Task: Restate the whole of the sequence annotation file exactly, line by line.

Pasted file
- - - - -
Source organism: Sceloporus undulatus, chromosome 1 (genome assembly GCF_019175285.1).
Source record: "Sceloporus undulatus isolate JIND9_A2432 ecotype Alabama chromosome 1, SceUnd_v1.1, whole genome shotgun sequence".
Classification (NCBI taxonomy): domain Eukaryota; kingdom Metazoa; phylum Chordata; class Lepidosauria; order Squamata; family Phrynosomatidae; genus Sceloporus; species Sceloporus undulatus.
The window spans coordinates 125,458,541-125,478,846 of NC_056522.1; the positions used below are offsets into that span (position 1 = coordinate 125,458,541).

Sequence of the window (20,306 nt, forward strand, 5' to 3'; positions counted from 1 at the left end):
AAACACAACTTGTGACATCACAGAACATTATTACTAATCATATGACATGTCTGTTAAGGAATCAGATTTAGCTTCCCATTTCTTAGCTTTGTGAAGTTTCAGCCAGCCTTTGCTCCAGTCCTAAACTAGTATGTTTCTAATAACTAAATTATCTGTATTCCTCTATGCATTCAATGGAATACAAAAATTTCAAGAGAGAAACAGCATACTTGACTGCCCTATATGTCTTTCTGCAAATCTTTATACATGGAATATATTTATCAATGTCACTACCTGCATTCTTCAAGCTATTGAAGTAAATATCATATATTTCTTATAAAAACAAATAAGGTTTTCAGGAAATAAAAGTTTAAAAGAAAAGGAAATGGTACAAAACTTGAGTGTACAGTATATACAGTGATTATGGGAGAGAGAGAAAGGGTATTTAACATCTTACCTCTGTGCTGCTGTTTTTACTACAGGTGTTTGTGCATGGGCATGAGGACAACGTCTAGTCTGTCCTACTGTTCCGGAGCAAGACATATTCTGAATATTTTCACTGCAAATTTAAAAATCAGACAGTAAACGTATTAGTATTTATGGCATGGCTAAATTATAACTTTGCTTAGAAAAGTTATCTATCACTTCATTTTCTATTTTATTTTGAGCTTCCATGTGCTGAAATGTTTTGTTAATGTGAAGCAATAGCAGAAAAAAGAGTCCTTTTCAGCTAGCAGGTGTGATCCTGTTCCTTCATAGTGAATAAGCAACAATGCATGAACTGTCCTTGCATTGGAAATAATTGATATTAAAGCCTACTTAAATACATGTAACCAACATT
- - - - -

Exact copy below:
Source organism: Sceloporus undulatus, chromosome 1 (genome assembly GCF_019175285.1).
Source record: "Sceloporus undulatus isolate JIND9_A2432 ecotype Alabama chromosome 1, SceUnd_v1.1, whole genome shotgun sequence".
Classification (NCBI taxonomy): domain Eukaryota; kingdom Metazoa; phylum Chordata; class Lepidosauria; order Squamata; family Phrynosomatidae; genus Sceloporus; species Sceloporus undulatus.
The window spans coordinates 125,458,541-125,478,846 of NC_056522.1; the positions used below are offsets into that span (position 1 = coordinate 125,458,541).

Sequence of the window (20,306 nt, forward strand, 5' to 3'; positions counted from 1 at the left end):
AAACACAACTTGTGACATCACAGAACATTATTACTAATCATATGACATGTCTGTTAAGGAATCAGATTTAGCTTCCCATTTCTTAGCTTTGTGAAGTTTCAGCCAGCCTTTGCTCCAGTCCTAAACTAGTATGTTTCTAATAACTAAATTATCTGTATTCCTCTATGCATTCAATGGAATACAAAAATTTCAAGAGAGAAACAGCATACTTGACTGCCCTATATGTCTTTCTGCAAATCTTTATACATGGAATATATTTATCAATGTCACTACCTGCATTCTTCAAGCTATTGAAGTAAATATCATATATTTCTTATAAAAACAAATAAGGTTTTCAGGAAATAAAAGTTTAAAAGAAAAGGAAATGGTACAAAACTTGAGTGTACAGTATATACAGTGATTATGGGAGAGAGAGAAAGGGTATTTAACATCTTACCTCTGTGCTGCTGTTTTTACTACAGGTGTTTGTGCATGGGCATGAGGACAACGTCTAGTCTGTCCTACTGTTCCGGAGCAAGACATATTCTGAATATTTTCACTGCAAATTTAAAAATCAGACAGTAAACGTATTAGTATTTATGGCATGGCTAAATTATAACTTTGCTTAGAAAAGTTATCTATCACTTCATTTTCTATTTTATTTTGAGCTTCCATGTGCTGAAATGTTTTGTTAATGTGAAGCAATAGCAGAAAAAAGAGTCCTTTTCAGCTAGCAGGTGTGATCCTGTTCCTTCATAGTGAATAAGCAACAATGCATGAACTGTCCTTGCATTGGAAATAATTGATATTAAAGCCTACTTAAATACATGTAACCAACATT